Short Models (and How to Measure Height)
1 Comment • Uncategorized • By Melissa
Many women dream of being a model, but there are strict requirements. Height is one of the most important aspects to meet, with most female models over 5’8″.
But there is a niche of modelling that specifically works with short models – petite modelling. Read on to learn all about the petite modelling industry, and how to find work as a short model.
The expectations within the fashion industry differ according to which niche you wish to work in. High fashion modelling is the most strict; female models must be at least 5’8″, or it’s difficult to get a see in. This is because photos and the runway can make you appear shorter than you are, so the industry prefers to hire tall, willowy frames that they believe most flatter their garments.
The commercial modelling industry is a bit more relaxed, but taller models will still have the advantage. If you have the right look, you may still get hired even if you don’t quite meet 5’8″.
Models under 5’7″ are considered short models and will have to look into the petite modelling industry to find work. This industry caters to a shorter audience, so it requires models who are a couple of inches shorter to model their material.
As always, there are a few models who managed to break the “rules”. Kate Moss is only 5’7″ and she had an incredibly successful career as a fashion icon and runway model.
Short Model Requirements
Short models can range from anywhere between 5’2″ and 5’7″ tall.
As with other models, they are expected to have an hourglass frame that is proportional. Their measurements tend to be slightly smaller than the average model to mirror their shorter height.
Along with these standard requirements, short models are usually expected to have good teeth and facial bone structure (high cheekbones, a tight jawline) and clear skin. Having a uniquely beautiful face is also an advantage – anything that helps you to stand out from the crowd is an advantage.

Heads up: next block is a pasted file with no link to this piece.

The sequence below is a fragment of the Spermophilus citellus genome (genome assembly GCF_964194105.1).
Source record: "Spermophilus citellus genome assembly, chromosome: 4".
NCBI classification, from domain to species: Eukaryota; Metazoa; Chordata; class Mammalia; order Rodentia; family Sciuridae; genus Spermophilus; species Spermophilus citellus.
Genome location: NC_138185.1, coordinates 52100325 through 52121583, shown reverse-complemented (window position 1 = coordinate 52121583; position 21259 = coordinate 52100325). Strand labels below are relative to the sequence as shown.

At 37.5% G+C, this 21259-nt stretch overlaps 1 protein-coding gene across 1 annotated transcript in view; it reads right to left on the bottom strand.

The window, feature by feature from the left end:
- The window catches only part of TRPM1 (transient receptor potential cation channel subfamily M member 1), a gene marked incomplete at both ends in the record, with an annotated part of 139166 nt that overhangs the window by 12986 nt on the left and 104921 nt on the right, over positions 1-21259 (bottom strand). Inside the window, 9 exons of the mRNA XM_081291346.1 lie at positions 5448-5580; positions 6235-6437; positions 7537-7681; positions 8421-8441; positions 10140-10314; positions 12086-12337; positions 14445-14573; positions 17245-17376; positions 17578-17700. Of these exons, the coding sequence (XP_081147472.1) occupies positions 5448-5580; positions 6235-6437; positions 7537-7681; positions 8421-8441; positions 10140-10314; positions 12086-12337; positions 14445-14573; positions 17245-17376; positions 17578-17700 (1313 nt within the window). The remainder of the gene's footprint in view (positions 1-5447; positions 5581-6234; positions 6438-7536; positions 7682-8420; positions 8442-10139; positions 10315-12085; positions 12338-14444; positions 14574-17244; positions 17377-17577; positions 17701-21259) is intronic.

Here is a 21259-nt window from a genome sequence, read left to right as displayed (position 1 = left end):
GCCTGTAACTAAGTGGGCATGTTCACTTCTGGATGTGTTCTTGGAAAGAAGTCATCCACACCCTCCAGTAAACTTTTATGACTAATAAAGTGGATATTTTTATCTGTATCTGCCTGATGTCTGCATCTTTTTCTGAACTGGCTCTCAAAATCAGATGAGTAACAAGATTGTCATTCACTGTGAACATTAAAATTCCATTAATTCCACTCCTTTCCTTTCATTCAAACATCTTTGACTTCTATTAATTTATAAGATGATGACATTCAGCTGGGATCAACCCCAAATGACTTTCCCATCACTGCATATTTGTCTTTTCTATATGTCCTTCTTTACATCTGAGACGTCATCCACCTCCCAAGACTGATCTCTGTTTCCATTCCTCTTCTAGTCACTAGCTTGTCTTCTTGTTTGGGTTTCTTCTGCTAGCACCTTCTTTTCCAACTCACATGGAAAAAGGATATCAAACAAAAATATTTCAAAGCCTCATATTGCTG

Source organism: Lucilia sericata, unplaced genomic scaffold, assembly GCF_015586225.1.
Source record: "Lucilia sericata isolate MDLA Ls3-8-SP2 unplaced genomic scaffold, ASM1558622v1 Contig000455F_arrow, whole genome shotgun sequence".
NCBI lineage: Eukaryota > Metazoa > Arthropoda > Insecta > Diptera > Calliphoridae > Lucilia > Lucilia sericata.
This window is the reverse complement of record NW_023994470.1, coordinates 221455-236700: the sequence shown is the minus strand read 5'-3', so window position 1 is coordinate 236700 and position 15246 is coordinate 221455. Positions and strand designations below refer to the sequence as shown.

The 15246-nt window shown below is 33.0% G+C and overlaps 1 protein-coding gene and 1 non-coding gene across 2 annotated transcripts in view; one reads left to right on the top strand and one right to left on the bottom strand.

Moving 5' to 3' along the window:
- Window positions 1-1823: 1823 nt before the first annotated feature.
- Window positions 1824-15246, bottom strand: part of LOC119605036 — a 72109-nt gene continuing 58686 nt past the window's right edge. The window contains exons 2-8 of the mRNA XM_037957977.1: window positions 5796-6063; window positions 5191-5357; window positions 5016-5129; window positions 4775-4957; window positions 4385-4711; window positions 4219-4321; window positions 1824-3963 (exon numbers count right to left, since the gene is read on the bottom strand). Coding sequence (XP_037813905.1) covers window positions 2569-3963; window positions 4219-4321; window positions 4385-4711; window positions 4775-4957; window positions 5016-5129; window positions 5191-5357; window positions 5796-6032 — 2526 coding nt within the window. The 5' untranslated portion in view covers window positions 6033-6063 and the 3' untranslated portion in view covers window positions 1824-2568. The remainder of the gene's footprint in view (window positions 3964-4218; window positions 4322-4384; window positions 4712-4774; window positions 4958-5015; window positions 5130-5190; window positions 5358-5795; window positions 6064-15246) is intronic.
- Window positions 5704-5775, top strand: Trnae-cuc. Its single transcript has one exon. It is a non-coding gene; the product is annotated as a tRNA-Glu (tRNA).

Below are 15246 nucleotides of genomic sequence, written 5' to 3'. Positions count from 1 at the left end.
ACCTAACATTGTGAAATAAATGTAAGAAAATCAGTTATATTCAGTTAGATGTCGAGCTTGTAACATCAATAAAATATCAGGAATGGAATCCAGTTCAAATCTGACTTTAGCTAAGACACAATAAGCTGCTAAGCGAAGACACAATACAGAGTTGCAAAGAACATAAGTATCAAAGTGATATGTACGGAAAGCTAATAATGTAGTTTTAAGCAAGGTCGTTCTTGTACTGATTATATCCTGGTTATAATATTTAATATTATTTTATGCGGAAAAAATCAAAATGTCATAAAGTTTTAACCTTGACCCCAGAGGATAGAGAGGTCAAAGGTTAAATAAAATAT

Famous Short Models
– Kate Moss – 5’7″
– Twiggy – 5’4″
– Devon Aoki – 5’5″
– Lily-Rose Depp – 5’3″
– Sofia Richie – 5’6″
– Eva Pigford – 5’6″
– Marilyn Monroe – 5’5″
– Hailey Baldwin – 5’7″
– Georgia May Jagger – 5’7″
– Emily Ratajkowski – 5’7″
– Lydia Hearst – 5’7″
– Sara Sampaio – 5’6″
Work Available for Petite Models
Fortunately, there’s no shortage of work for short models. Any brand with a shorter range will be on the lookout for shorter models to advertise their products. Most high street brands have a shorter range nowadays.
It’s more rare to see a shorter model working in high fashion and walking on the runway, but it’s not completely unheard of. Laetitia Casta is only 5’6″ and has worked for Jean-Paul Gaultier, Guess and L’Oreal to name a few. She also featured on the front of three magazines by the time she was 16.
Unfortunately, the short models who tend to make it big come from famous families. It’s even more rare for an unheard of model who is short to make it to the big leagues – but, again, it’s not impossible. It’s just harder to get a foot in the door.
Making the Most of Your Petite Frame
Models need to appear tall, no matter their height. It’s even more important you have an excellent body posture that helps to elongate the spine and create the illusion of tallness. It might be worth investing in a personal trainer, who can help you to keep your body toned as well as show you exercises that will help give you a naturally straighter body posture.
Your legs also need to appear long and lean. You should focus on specific exercises (barre is a popular one) to help tone and stretch the muscles.